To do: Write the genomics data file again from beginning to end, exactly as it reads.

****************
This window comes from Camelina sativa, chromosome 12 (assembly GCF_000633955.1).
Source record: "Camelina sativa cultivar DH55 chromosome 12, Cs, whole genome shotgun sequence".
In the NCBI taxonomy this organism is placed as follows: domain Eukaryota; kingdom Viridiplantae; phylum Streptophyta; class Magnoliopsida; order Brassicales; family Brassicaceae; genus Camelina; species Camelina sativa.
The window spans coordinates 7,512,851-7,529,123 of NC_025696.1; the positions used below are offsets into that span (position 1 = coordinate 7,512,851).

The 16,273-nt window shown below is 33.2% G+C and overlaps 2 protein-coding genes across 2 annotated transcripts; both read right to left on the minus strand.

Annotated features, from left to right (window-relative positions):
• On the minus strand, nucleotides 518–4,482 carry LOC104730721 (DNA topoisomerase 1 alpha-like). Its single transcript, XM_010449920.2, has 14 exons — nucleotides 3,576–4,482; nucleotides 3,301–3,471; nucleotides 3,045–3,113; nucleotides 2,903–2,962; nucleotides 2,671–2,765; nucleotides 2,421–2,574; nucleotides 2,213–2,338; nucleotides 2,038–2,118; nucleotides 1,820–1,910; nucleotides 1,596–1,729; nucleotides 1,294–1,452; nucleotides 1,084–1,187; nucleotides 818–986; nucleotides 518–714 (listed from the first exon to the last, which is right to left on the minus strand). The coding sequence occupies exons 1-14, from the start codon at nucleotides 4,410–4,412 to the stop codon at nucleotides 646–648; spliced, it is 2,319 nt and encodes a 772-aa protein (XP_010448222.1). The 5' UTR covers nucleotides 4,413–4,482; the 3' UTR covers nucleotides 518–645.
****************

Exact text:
This window comes from Camelina sativa, chromosome 12 (assembly GCF_000633955.1).
Source record: "Camelina sativa cultivar DH55 chromosome 12, Cs, whole genome shotgun sequence".
In the NCBI taxonomy this organism is placed as follows: domain Eukaryota; kingdom Viridiplantae; phylum Streptophyta; class Magnoliopsida; order Brassicales; family Brassicaceae; genus Camelina; species Camelina sativa.
The window spans coordinates 7,512,851-7,529,123 of NC_025696.1; the positions used below are offsets into that span (position 1 = coordinate 7,512,851).

The 16,273-nt window shown below is 33.2% G+C and overlaps 2 protein-coding genes across 2 annotated transcripts; both read right to left on the minus strand.

Annotated features, from left to right (window-relative positions):
• On the minus strand, nucleotides 518–4,482 carry LOC104730721 (DNA topoisomerase 1 alpha-like). Its single transcript, XM_010449920.2, has 14 exons — nucleotides 3,576–4,482; nucleotides 3,301–3,471; nucleotides 3,045–3,113; nucleotides 2,903–2,962; nucleotides 2,671–2,765; nucleotides 2,421–2,574; nucleotides 2,213–2,338; nucleotides 2,038–2,118; nucleotides 1,820–1,910; nucleotides 1,596–1,729; nucleotides 1,294–1,452; nucleotides 1,084–1,187; nucleotides 818–986; nucleotides 518–714 (listed from the first exon to the last, which is right to left on the minus strand). The coding sequence occupies exons 1-14, from the start codon at nucleotides 4,410–4,412 to the stop codon at nucleotides 646–648; spliced, it is 2,319 nt and encodes a 772-aa protein (XP_010448222.1). The 5' UTR covers nucleotides 4,413–4,482; the 3' UTR covers nucleotides 518–645.